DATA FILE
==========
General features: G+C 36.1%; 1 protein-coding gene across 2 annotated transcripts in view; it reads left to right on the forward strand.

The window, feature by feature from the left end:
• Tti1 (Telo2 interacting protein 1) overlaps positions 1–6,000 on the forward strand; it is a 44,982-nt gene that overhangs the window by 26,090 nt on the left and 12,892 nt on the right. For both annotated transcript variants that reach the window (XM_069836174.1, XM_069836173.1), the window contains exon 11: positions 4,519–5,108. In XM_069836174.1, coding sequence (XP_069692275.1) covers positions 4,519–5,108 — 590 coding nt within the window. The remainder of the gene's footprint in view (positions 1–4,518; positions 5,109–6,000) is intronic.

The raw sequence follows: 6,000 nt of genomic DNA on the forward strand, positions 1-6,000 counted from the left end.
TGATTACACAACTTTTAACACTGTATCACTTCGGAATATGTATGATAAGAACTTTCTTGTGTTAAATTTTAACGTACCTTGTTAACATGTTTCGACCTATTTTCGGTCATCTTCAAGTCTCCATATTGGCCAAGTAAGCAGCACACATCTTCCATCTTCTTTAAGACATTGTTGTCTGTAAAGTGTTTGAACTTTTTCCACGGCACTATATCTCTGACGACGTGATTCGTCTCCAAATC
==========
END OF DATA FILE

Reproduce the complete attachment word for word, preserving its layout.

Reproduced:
General features: G+C 36.1%; 1 protein-coding gene across 2 annotated transcripts in view; it reads left to right on the forward strand.

The window, feature by feature from the left end:
• Tti1 (Telo2 interacting protein 1) overlaps positions 1–6,000 on the forward strand; it is a 44,982-nt gene that overhangs the window by 26,090 nt on the left and 12,892 nt on the right. For both annotated transcript variants that reach the window (XM_069836174.1, XM_069836173.1), the window contains exon 11: positions 4,519–5,108. In XM_069836174.1, coding sequence (XP_069692275.1) covers positions 4,519–5,108 — 590 coding nt within the window. The remainder of the gene's footprint in view (positions 1–4,518; positions 5,109–6,000) is intronic.

The raw sequence follows: 6,000 nt of genomic DNA on the forward strand, positions 1-6,000 counted from the left end.
TGATTACACAACTTTTAACACTGTATCACTTCGGAATATGTATGATAAGAACTTTCTTGTGTTAAATTTTAACGTACCTTGTTAACATGTTTCGACCTATTTTCGGTCATCTTCAAGTCTCCATATTGGCCAAGTAAGCAGCACACATCTTCCATCTTCTTTAAGACATTGTTGTCTGTAAAGTGTTTGAACTTTTTCCACGGCACTATATCTCTGACGACGTGATTCGTCTCCAAATC